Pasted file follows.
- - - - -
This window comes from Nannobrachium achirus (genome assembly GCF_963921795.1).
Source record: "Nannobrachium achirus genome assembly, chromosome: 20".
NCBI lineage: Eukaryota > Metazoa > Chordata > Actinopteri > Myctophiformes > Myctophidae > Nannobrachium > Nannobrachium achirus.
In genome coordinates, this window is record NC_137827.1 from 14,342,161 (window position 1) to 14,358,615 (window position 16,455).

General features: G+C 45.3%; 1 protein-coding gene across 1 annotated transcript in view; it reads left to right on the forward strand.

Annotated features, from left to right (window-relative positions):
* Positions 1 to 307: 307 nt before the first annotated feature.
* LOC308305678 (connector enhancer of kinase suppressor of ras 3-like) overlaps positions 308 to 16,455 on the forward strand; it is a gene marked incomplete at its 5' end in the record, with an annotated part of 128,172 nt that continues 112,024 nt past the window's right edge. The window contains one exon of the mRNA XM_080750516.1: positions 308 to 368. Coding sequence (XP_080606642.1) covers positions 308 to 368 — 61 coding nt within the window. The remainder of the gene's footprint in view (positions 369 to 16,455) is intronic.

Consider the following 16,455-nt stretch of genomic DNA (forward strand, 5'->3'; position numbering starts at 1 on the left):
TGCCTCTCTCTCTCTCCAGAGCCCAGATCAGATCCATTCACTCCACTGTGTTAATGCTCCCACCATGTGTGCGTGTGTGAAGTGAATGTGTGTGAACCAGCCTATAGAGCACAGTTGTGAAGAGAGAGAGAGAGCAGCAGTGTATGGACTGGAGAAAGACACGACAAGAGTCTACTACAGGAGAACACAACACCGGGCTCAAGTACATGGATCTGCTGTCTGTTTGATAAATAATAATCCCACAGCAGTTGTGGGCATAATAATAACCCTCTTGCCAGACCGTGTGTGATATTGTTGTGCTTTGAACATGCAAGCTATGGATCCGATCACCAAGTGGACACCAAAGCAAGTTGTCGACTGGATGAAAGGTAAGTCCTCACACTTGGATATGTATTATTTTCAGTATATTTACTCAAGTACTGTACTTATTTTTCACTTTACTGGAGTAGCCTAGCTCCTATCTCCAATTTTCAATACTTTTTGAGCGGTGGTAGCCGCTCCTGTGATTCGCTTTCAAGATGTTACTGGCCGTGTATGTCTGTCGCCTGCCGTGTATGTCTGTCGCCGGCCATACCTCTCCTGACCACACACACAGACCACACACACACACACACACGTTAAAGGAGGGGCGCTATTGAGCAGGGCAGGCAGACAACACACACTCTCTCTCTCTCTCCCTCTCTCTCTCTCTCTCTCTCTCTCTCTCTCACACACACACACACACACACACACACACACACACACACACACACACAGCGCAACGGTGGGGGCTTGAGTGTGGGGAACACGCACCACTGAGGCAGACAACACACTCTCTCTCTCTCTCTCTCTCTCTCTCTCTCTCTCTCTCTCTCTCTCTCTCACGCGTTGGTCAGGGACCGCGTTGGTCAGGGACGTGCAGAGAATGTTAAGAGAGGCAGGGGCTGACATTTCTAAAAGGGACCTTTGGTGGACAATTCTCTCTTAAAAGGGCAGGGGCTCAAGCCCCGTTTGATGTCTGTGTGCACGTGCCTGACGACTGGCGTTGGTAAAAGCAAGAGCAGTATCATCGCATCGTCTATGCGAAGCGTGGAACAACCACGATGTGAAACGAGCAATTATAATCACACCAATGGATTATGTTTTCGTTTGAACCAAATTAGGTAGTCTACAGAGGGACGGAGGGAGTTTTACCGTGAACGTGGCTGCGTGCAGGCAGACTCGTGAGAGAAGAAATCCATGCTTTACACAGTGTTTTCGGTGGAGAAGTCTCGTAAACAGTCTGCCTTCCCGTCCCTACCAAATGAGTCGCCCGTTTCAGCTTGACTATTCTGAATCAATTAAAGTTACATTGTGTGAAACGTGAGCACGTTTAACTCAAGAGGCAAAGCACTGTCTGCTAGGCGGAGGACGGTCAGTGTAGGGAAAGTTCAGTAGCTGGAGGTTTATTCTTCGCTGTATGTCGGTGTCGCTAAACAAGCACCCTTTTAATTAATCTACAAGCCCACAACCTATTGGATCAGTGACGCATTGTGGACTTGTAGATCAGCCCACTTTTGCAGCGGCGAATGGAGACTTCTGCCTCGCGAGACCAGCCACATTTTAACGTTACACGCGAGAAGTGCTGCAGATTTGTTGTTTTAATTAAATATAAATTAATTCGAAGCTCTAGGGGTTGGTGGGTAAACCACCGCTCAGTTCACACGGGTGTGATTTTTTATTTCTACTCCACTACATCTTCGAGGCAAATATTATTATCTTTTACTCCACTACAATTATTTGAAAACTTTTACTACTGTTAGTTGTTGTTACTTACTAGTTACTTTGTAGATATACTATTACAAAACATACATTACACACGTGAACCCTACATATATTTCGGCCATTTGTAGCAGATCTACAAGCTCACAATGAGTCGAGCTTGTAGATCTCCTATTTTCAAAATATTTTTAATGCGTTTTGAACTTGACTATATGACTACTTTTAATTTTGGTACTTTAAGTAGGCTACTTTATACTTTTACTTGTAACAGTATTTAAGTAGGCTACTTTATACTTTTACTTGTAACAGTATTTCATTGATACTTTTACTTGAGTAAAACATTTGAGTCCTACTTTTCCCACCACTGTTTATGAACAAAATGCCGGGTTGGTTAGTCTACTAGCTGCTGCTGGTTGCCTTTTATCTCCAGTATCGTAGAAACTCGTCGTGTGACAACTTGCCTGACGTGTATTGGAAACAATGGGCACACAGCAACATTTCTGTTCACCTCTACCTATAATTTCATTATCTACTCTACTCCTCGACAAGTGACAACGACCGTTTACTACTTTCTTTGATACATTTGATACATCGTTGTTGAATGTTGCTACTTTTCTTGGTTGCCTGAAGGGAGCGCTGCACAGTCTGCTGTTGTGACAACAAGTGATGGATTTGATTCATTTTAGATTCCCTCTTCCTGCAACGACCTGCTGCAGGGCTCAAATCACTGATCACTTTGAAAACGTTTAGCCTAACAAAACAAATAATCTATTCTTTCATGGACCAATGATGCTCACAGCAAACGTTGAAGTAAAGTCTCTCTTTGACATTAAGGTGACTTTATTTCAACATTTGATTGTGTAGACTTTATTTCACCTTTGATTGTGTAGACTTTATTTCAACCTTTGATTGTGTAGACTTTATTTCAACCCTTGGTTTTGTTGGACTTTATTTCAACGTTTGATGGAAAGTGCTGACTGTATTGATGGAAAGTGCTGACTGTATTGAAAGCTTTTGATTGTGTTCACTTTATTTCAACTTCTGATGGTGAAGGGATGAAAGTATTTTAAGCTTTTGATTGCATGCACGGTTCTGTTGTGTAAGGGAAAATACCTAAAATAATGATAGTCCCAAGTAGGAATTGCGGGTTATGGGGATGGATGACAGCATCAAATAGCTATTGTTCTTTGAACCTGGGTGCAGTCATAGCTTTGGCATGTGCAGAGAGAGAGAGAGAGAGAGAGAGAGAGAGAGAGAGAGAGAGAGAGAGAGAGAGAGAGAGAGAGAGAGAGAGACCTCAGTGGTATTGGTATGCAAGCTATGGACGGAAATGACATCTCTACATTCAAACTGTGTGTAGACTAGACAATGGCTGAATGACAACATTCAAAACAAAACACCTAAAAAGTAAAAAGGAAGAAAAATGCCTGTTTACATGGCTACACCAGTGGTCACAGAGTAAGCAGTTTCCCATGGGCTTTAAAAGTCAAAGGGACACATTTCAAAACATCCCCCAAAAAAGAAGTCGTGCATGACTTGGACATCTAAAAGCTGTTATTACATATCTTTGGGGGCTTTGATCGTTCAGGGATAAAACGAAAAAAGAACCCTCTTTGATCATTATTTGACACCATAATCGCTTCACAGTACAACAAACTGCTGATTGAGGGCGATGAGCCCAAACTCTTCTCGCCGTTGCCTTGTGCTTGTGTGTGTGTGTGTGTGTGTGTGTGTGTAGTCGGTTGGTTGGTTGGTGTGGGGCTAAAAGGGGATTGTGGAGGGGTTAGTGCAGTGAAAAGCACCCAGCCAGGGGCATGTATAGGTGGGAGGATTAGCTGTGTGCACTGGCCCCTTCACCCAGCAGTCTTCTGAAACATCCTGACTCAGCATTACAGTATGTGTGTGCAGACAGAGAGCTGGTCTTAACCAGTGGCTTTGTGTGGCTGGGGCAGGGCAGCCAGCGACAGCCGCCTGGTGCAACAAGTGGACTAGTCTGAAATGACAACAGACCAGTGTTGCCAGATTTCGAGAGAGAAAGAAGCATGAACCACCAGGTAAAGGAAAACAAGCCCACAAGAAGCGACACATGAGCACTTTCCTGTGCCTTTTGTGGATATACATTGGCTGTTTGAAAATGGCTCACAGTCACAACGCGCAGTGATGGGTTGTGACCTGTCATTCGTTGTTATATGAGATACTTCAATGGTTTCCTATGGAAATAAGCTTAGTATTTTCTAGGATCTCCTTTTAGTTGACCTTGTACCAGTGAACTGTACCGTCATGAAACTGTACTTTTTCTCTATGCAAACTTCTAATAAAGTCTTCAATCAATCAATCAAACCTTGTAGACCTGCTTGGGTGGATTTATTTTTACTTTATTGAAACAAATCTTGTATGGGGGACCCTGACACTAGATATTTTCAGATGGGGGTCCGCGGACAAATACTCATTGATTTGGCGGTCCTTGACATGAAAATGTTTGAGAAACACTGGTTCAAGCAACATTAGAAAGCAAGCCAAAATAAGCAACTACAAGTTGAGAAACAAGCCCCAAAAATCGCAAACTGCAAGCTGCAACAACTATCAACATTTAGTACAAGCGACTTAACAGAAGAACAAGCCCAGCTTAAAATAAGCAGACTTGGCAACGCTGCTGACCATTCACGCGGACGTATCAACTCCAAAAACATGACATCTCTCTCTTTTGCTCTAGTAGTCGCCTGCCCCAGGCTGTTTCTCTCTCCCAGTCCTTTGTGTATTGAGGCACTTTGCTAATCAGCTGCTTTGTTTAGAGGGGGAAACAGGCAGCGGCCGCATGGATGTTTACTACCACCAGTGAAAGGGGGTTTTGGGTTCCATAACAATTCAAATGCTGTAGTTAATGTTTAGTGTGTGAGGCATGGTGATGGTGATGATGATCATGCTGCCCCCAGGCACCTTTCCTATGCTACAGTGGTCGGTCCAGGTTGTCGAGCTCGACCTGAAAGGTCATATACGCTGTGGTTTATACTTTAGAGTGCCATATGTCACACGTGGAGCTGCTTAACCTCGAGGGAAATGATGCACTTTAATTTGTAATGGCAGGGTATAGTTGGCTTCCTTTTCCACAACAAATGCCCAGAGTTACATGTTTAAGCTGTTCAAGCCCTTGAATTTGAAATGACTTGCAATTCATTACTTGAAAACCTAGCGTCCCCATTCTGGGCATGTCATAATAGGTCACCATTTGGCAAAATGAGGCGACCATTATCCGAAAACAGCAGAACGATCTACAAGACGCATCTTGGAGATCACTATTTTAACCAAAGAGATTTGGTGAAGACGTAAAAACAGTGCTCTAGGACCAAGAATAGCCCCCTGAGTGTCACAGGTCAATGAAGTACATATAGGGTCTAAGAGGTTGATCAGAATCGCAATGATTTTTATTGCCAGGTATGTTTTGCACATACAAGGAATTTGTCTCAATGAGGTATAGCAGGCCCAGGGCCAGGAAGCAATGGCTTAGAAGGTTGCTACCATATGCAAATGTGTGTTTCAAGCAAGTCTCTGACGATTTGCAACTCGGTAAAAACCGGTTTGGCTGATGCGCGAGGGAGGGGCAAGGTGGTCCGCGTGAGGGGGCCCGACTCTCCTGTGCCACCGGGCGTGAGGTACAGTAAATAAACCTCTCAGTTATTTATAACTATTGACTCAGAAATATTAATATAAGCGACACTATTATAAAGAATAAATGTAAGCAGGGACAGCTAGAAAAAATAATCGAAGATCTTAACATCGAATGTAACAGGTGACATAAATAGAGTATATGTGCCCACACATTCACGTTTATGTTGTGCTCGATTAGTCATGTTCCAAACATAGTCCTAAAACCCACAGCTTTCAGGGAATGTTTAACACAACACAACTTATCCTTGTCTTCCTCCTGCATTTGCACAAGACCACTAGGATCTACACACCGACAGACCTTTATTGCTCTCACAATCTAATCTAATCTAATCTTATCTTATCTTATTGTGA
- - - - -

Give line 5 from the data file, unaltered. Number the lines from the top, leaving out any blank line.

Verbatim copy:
General features: G+C 45.3%; 1 protein-coding gene across 1 annotated transcript in view; it reads left to right on the forward strand.